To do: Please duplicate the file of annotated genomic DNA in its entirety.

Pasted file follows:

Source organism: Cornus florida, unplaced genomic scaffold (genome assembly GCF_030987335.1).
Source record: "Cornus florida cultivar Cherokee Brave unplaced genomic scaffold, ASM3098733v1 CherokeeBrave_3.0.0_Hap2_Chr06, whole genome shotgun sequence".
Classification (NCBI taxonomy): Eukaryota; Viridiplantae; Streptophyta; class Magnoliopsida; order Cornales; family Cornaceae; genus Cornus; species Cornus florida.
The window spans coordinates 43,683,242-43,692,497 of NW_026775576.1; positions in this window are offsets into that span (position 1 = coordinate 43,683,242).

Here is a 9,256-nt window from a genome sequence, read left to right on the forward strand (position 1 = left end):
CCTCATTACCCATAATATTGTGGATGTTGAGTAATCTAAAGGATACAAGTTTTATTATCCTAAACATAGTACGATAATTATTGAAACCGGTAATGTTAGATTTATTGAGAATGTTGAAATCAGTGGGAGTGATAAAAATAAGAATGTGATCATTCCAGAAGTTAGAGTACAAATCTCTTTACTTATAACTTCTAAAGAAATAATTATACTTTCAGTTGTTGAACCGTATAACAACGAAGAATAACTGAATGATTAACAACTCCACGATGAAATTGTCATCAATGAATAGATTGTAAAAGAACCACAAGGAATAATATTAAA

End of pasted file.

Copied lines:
Source organism: Cornus florida, unplaced genomic scaffold (genome assembly GCF_030987335.1).
Source record: "Cornus florida cultivar Cherokee Brave unplaced genomic scaffold, ASM3098733v1 CherokeeBrave_3.0.0_Hap2_Chr06, whole genome shotgun sequence".
Classification (NCBI taxonomy): Eukaryota; Viridiplantae; Streptophyta; class Magnoliopsida; order Cornales; family Cornaceae; genus Cornus; species Cornus florida.
The window spans coordinates 43,683,242-43,692,497 of NW_026775576.1; positions in this window are offsets into that span (position 1 = coordinate 43,683,242).

Here is a 9,256-nt window from a genome sequence, read left to right on the forward strand (position 1 = left end):
CCTCATTACCCATAATATTGTGGATGTTGAGTAATCTAAAGGATACAAGTTTTATTATCCTAAACATAGTACGATAATTATTGAAACCGGTAATGTTAGATTTATTGAGAATGTTGAAATCAGTGGGAGTGATAAAAATAAGAATGTGATCATTCCAGAAGTTAGAGTACAAATCTCTTTACTTATAACTTCTAAAGAAATAATTATACTTTCAGTTGTTGAACCGTATAACAACGAAGAATAACTGAATGATTAACAACTCCACGATGAAATTGTCATCAATGAATAGATTGTAAAAGAACCACAAGGAATAATATTAAA